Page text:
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Let $\phi_n\colon [a,b]\to \mathbb R$ be a sequence of continuous functions. Assuming there is an $A\subset [a,b]$ such that $\phi_n|_A$ converges uniformly to $\phi\colon A\to \mathbb R$, I have already proven that for all $x\in \bar A$ the closure of $A$ the sequence $(\phi_n(x))$ converges. Defining $\bar\phi$ on $\bar A$ by the pointwise limit of $\phi_n$ it seems to me, $\bar\phi$ should be continuous on $\bar A$ but I cannot bring a proof together.

My idea: I have already proven, that for any finite set $B\subset \bar A$ the function $\bar\phi$ is continuous on $B\cup A$, and I was now trying to extend this to the entire $\bar A$ with Zorn's Lemma, but showing that, if $A\subset B_1\subset B_2 \subset \dots\subset \bar A$ and $\bar\phi$ is continuous on each $B_k$ then it is also on $\bigcup B_k$, is making some problems. Note that could also assume uniform continuity everywhere.

Note the thoughts of Continuity on a union.

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Show that $\phi_n \to \phi$ uniformly on $\overline{A}$. –  Qiaochu Yuan May 25 '11 at 16:38
@Qiaochu: Did you think this to the end or is this only a guess how you would approach it? I will try it myself, but it didn't seem to promising to me on first glance. –  Peter Patzt May 25 '11 at 18:33
I don't see why this wouldn't work. $\sup_{x \in A} |\phi_n(x) - \phi_m(x)|$ should be equal to $\sup_{x \in \bar{A}} |\phi_n(x) - \phi_m(x)|$, so one sequence is Cauchy in the sup norm if and only if the other is. –  Qiaochu Yuan May 25 '11 at 18:40
@Qiaochu: See and I don't know why I didn't consider that. –  Peter Patzt May 25 '11 at 18:44

2 Answers 2

up vote 2 down vote accepted

Since the sequence of continuous functions $(\phi_n)$ converges uniformly in $A$, then it converges uniformly also in $\overline{A}$. This fact can be proved in a moment using the Cauchy criterion for uniform convergence, since by continuity $\sup_{a\in A} |\phi_n(x) - \phi_k(x)| = \sup_{x\in\overline{A}} |\phi_n(x) - \phi_k(x)|$. Now, again by the continuity of the $\phi_n$, we conclude that the uniform limit $\phi$ is continuous.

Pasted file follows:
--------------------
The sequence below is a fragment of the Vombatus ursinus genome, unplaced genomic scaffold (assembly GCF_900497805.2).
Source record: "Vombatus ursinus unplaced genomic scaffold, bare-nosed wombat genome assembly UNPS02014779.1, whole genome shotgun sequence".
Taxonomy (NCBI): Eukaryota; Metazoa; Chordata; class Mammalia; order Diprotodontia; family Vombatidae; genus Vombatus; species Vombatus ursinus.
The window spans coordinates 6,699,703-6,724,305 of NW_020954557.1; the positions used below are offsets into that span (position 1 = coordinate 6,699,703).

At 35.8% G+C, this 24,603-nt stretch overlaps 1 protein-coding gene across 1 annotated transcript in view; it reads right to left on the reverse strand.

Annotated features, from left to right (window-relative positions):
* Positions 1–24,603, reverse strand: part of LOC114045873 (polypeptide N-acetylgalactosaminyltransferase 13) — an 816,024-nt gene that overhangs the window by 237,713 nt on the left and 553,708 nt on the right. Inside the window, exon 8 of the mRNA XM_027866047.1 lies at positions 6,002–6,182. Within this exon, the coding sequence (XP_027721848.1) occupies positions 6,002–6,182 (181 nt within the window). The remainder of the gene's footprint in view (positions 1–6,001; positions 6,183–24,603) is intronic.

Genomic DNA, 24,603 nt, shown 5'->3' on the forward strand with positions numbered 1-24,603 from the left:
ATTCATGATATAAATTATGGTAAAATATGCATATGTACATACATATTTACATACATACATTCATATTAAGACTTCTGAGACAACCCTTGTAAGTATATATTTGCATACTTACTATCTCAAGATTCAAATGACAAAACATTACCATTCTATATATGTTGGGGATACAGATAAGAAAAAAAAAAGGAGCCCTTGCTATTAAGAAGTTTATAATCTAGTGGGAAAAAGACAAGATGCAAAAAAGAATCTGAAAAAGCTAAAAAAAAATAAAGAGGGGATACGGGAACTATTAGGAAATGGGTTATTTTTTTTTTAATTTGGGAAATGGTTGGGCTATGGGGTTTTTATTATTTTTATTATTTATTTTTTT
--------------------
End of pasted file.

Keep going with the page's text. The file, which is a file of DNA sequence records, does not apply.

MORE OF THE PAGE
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You want to show that for all $x\in\bar A$, for all $(x_n) \in A^\mathbb{N}$ st. $x_n \rightarrow x$, then $\bar\phi(x_n) \rightarrow \bar\phi(x)$. I suggest you bound $\| \bar\phi(x) - \bar\phi(x_n) \|$ by a sum $\|\bar\phi(x) - \bar\phi_p(x)\| + \|\bar\phi_p(x) - \phi_p(x_n)\| + \|\phi_p(x_n) - \bar\phi(x_n)\|$ for some $p \in \mathbb{N}$, and try to bound them by a certain $\varepsilon$. You've already done most of the work, it should be easy (don't mess up with the order in which you find the bounds!).

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As I stated, I have already proven that $\bar \phi$ is continuous on $\{x\}\cup A$. You didn't prove more. –  Peter Patzt May 25 '11 at 18:31
I don't believe this is enough: you need this to be true for all sequences which take values in $\bar{A}$. –  Qiaochu Yuan May 25 '11 at 18:37
@Qiaochu: Come on! Zulon's bound shows first that $\bar{\phi}(x)$ is well-defined, then using uniform continuity of $\phi_{p}$ and approximating two close enough $x$ and $y$ by sequences $(x_n)$ and $(y_n)$ and applying zulon's suggested bound twice shows immediately that $\bar{\phi}$ is uniformly continuous. –  t.b. May 25 '11 at 19:03
@Theo: yes, but the first sentence in this answer is not equivalent to the desired result. –  Qiaochu Yuan May 25 '11 at 19:09
Ah, my bad, you're correct. I'm fairly new to math.stackexchange, should I leave my answer as it is or delete it? –  Najib Idrissi May 26 '11 at 10:41

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